SB 467, the End Wrongful Convictions Act, ensures expert testimony used as admissible evidence in court has sound logic and methodology, and provides opportunity to challenge wrongful convictions
Special to the Vanguard
Sacramento, CA – A Bill that that would address critical causes of wrongful convictions passed the Assembly this week and is now headed to the Governor’s desk.
SB 467, the End Wrongful Convictions Act, authored by Senator Scott Wiener, amends the standards used for evaluating expert testimony and forensics in court post-conviction. Faulty forensic, medical, and scientific evidence, provided by expert witnesses, is the second most common reason that individuals are wrongfully convicted.
At present, according to Senator Wiener’s office, “courts have discretion over which expert testimony is admissible. Studies show that courts accept most forensic science and expert testimony without sufficient scrutiny, leaving significant room for imprecision and human error. This error leads to the high rate of wrongful convictions. Expert testimony that fails to rely on sound logic should not be considered in court.”
SB 467 clarifies that the definition of false testimony includes “opinions based on flawed scientific research or outdated technology that is now unreliable or moot, and opinions about which a significant dispute has emerged regarding its validity. SB 467 also clarifies that expert opinions that fail to use valid methodology, research, peer-reviewed studies, or scientifically sound data do not satisfy the requirements for admissible testimony.”
This legislation additionally, “strengthens the grounds on which people can seek post-conviction relief if they have been wrongfully convicted based on unreliable expert testimony. This provision will help exonerate innocent people across California.”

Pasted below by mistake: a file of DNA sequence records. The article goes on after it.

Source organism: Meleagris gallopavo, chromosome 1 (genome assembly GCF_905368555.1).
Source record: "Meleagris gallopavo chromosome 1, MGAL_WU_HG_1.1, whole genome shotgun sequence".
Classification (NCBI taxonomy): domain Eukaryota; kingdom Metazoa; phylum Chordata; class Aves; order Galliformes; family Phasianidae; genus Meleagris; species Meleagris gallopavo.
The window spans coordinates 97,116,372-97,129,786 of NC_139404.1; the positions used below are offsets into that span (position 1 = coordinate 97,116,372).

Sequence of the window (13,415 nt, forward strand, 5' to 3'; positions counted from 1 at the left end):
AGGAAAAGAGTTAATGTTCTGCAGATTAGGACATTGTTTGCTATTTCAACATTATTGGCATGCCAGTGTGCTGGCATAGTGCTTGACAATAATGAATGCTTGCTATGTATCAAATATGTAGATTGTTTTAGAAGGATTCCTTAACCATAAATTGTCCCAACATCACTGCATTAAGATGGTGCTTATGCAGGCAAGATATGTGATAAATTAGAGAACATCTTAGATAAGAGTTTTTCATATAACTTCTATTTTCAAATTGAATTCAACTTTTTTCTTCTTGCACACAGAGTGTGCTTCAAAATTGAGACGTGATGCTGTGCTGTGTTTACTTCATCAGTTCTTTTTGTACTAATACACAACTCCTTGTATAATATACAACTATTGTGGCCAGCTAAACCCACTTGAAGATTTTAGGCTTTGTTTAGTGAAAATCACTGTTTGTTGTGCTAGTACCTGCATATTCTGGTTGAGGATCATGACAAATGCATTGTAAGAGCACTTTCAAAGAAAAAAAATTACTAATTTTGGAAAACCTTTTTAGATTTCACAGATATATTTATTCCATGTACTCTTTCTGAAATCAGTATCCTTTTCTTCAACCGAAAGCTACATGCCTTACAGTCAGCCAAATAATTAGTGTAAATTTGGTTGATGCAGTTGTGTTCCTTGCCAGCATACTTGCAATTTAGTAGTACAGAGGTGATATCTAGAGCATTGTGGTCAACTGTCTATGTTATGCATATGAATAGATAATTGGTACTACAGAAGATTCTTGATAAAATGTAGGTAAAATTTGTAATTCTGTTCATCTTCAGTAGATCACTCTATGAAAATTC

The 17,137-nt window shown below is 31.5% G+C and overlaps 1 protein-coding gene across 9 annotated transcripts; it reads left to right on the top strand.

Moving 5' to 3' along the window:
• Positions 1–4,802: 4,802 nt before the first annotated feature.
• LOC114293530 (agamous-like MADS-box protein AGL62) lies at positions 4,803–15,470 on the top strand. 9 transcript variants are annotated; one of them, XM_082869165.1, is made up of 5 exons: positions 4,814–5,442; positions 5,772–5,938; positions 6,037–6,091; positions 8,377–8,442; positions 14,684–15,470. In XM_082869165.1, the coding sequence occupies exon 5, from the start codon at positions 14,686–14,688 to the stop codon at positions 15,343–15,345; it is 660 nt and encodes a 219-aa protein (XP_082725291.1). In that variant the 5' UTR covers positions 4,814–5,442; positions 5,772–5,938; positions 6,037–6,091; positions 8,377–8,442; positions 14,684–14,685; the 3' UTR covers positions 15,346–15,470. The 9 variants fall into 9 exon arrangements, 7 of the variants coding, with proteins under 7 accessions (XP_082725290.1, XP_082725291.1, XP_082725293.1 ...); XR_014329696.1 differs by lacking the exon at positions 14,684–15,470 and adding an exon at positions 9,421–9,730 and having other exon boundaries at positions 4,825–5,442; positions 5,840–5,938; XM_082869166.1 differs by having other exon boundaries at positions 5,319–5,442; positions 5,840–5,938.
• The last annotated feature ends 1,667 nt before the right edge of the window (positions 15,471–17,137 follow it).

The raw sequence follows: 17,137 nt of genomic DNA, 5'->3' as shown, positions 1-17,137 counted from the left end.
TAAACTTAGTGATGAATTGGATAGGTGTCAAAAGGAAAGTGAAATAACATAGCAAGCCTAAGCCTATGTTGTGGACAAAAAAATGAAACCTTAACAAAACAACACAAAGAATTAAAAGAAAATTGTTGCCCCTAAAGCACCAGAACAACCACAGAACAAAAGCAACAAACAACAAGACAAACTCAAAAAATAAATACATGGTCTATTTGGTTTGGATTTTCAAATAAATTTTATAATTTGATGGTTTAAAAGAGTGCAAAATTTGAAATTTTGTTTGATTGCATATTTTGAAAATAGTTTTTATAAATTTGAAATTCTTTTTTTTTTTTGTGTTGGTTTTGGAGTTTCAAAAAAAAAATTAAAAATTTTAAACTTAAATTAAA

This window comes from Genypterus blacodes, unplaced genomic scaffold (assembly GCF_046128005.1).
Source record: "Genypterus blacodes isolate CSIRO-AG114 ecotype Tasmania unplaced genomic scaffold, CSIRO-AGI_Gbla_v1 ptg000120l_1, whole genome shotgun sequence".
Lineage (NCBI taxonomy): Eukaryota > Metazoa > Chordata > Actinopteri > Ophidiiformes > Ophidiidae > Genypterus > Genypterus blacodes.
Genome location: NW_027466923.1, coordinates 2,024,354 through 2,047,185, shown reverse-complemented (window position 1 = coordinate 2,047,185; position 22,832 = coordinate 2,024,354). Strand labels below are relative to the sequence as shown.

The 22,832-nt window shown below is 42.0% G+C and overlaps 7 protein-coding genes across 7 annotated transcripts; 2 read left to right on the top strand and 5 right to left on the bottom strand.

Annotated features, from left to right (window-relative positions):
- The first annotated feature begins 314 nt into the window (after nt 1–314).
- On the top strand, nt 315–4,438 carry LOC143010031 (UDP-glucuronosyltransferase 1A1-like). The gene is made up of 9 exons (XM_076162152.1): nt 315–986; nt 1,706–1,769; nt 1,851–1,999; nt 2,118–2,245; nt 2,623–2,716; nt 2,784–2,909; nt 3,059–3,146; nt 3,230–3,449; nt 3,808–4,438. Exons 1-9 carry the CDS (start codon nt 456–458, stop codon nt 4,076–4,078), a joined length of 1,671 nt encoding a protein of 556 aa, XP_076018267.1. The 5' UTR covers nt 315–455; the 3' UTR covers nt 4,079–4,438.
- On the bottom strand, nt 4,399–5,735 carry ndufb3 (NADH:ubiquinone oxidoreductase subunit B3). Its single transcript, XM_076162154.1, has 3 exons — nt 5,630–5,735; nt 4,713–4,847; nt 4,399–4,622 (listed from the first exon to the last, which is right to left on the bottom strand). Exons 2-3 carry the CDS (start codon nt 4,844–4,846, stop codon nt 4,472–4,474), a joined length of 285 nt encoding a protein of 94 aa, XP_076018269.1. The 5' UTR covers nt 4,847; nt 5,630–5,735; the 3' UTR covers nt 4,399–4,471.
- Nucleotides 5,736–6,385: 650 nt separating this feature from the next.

For example, recent studies from the National Academy of Science (NAS) and cognitive neuroscientist Dr. Itiel Dror have proven that fingerprint analysis, often part of expert witness testimony, is highly unreliable and subject to cognitive bias.
The NAS also looked at what is known as the “CSI effect,” where jurors tend towards “unrealistic and preconceived notions about the availability and precision of forensic evidence in criminal trials” based on portrayals of expert witnesses in popular culture.
SB 467 is part of a larger slate of the California Innocence Coalition’s reform bills.
Previously, Senator Wiener authored SB 923, which ensures that law enforcement use evidence-based procedures when obtaining eyewitness identification. Eyewitness misidentification is a leading contributor to wrongful convictions proven with DNA evidence. Before SB 923 was signed into law, California had no statewide best practices for eyewitness identification and there were no evidence-based standards in place.
SB 467 is sponsored by the California Innocence Coalition, which includes the Northern California Innocence Project, Loyola Project for the Innocent and the California Innocence Project.
“The ‘CSI effect’ is real: expert witnesses, due to portrayals in popular culture, have an outsized impact on jurors,” said Senator Wiener. “It’s crucial that we set stronger standards for expert witness testimony. Convicting people on the basis of faulty expert witness testimony or outdated science is a severe miscarriage of justice. Innocent people should never be incarcerated – ever. SB 467 will help ensure that expert witness testimony and science used in the courtroom are held to higher standards.”